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DRY, ITCHY LEGS AND FEET

Q: During the winter months, my lower legs, ankles and feet get very dry and extremely itchy. I have tried just about every over-the-counter remedy, but nothing seems to work very well or very long. Do you have a suggestion of something I can use to alleviate this problem?

-- G.C., Greensburg, Pa.

A: The winter months are the time when everyone's skin tends to dry out. That's because the humidity of the air is lower, and it is made worse by heating systems that dry out the air inside a house even more.

But poor circulation is also a reason for skin to dry out and become itchy. And the feet and legs area a common place for poor circulation to develop. This is particularly true for people with diabetes or atherosclerosis of the leg arteries.

When an artery is occluded (partially or completely blocked), the part of the body served by the artery beyond the point of blockage may not receive enough blood. This results in a decrease of oxygen, water and other nutrients being delivered to the affected tissue.

Occlusion of cardiac arteries is associated with heart attacks. Occlusion of carotid arteries and their branches is associated with transient ischemic attacks (TIAs, also called mini-strokes) and strokes. Peripheral vascular disease, also called peripheral arterial occlusive disease, affects the aorta, its major branches, and arteries of the legs.

Most people with peripheral arterial occlusive disease have atherosclerosis. Atherosclerosis occurs when a large amount of fatty material develops in and on the walls of an artery. This accumulation of fatty material is called a plaque or atheroma.

The buildup of fatty material reduces the elasticity of the artery and reduces blood flow beyond the area of accumulation. A piece of this material, or a clot formed on the plaque, can break off and travel in the blood stream. It finally becomes lodged in a smaller artery, blocking it completely.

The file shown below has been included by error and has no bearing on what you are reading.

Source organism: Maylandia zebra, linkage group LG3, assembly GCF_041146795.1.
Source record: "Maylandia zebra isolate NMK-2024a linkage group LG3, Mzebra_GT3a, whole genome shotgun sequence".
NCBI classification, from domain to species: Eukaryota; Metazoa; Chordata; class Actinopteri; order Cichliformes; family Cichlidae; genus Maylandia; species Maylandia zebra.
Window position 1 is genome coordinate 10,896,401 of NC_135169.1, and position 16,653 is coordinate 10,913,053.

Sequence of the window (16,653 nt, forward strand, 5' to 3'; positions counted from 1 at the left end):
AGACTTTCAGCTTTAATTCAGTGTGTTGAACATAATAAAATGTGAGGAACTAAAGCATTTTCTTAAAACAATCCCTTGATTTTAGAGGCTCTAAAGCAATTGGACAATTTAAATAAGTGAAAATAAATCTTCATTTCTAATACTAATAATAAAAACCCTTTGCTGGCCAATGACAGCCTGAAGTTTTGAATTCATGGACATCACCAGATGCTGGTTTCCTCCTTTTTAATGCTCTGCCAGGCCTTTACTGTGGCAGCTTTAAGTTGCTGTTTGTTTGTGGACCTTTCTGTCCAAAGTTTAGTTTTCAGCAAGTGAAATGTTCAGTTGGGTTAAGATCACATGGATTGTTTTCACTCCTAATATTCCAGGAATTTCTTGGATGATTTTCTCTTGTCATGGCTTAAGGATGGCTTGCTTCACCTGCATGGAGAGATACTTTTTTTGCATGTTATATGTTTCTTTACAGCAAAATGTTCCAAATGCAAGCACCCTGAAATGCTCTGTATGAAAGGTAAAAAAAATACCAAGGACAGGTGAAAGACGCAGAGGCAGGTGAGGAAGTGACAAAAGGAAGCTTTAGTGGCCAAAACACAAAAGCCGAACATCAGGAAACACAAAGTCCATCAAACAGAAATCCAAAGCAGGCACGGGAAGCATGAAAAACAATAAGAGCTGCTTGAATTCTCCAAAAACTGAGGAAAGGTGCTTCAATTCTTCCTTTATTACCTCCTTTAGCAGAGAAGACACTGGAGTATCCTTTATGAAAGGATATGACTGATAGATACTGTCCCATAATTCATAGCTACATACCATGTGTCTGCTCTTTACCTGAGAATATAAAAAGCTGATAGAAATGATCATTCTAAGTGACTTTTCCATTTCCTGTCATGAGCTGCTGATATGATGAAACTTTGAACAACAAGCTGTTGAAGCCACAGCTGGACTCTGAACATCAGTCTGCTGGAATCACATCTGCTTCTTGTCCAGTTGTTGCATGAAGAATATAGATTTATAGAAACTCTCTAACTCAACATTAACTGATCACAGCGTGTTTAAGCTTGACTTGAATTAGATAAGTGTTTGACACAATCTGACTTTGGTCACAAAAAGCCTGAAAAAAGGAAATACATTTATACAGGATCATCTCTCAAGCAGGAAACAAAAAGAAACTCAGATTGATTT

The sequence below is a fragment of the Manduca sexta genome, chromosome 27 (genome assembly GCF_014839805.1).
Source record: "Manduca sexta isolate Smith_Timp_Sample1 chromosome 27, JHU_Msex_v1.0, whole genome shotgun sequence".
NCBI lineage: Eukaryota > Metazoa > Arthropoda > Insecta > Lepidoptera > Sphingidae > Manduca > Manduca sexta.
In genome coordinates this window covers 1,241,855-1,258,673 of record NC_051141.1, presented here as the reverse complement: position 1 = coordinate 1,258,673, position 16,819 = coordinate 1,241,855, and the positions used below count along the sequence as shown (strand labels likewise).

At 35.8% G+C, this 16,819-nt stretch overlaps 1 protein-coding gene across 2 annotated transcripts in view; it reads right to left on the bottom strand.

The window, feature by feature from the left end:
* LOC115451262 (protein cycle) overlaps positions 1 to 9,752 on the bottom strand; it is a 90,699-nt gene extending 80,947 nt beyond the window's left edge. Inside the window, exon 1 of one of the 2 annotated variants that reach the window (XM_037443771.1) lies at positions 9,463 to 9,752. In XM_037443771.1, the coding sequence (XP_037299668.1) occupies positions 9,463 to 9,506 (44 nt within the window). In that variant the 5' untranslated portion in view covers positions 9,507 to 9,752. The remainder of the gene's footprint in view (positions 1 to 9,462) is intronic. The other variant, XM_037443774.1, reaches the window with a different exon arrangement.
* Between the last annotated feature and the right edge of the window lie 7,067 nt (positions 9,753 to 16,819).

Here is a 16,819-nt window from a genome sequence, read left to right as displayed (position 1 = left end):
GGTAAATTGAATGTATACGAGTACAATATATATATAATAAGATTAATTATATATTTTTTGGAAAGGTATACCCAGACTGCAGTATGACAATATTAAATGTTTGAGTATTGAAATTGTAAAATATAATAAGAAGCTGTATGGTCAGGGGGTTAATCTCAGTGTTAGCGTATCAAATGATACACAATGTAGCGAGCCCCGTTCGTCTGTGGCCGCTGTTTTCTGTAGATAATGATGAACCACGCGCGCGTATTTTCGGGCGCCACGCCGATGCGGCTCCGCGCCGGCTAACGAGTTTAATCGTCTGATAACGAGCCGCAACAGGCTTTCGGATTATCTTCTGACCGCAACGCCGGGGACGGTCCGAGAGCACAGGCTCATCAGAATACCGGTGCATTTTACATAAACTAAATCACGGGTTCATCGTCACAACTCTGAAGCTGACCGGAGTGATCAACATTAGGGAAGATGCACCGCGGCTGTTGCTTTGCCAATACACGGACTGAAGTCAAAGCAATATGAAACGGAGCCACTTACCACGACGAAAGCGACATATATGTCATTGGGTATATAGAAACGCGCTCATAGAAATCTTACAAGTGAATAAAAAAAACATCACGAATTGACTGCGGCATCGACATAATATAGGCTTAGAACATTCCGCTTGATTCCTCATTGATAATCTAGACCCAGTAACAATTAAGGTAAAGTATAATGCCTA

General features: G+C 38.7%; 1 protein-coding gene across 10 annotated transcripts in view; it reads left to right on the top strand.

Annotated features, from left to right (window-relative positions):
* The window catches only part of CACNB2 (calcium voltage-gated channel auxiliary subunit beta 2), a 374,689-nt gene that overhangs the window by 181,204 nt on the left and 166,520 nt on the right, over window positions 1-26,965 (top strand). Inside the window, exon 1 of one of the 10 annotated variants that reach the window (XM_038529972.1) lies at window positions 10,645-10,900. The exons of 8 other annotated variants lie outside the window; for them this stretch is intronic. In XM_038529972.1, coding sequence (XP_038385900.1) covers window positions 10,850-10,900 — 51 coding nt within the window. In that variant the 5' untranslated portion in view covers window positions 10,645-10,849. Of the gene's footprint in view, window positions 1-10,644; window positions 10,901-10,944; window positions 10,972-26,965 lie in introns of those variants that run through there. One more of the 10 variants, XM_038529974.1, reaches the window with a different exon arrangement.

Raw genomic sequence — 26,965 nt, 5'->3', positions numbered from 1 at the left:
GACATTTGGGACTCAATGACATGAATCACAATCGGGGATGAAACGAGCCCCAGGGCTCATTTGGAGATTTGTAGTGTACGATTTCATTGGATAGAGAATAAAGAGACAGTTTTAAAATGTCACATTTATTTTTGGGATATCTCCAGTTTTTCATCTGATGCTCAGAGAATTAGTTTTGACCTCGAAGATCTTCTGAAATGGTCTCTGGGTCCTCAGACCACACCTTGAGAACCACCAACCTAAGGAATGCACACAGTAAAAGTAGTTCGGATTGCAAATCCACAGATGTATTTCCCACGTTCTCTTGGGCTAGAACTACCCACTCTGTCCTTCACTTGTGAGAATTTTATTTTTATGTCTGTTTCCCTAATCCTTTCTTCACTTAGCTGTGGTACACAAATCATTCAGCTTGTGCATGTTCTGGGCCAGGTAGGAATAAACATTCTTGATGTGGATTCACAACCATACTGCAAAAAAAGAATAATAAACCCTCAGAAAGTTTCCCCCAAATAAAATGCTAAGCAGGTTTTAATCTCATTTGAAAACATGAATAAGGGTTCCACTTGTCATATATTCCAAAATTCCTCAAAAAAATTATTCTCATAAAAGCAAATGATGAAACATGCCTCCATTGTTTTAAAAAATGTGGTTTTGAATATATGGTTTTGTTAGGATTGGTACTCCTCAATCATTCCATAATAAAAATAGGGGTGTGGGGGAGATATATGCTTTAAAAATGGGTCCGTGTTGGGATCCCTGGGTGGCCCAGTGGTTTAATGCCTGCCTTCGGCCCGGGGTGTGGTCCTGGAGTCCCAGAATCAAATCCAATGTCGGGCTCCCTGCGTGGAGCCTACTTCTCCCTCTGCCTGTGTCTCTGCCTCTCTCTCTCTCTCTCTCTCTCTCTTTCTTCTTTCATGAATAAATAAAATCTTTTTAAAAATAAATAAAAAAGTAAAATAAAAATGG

Atherosclerotic plaque buildup can occur in all arteries -- coronary arteries and carotid arteries, as well as aortic and peripheral arteries. So someone with peripheral arterial occlusive disease is at a higher risk for heart attack and stroke as well.

When an artery in the leg is narrowed by atherosclerosis, a person will begin to feel tingling, pain, and an aching, crampy or a tired feeling in the muscles of the legs during physical activity. This feeling is known as intermittent claudication. In the early stage of this disease you may not experience this, however, but only notice your skin being colder and drier than normal.

Treatment of atherosclerosis begins with prevention by limiting controllable risk factors. This means lowering LDL and total cholesterol, raising the HDL cholesterol, lowering blood pressure, quitting smoking, losing weight, and beginning an exercise program. Not much can be done about one uncontrollable risk factor, age.

Changing to a healthier lifestyle may only have a slight effect on the amount of blockage already present, but it will help prevent additional accumulation. Exercising will also increase the circulation to your legs both during and after exercise.

Medications, such as aspirin, that decrease clotting may be of some value in reducing blockage by decreasing the clots that form on the plaques. Clopidogrel (brand name Plavix) is similar to aspirin in that inhibits the action of platelets in forming clots.

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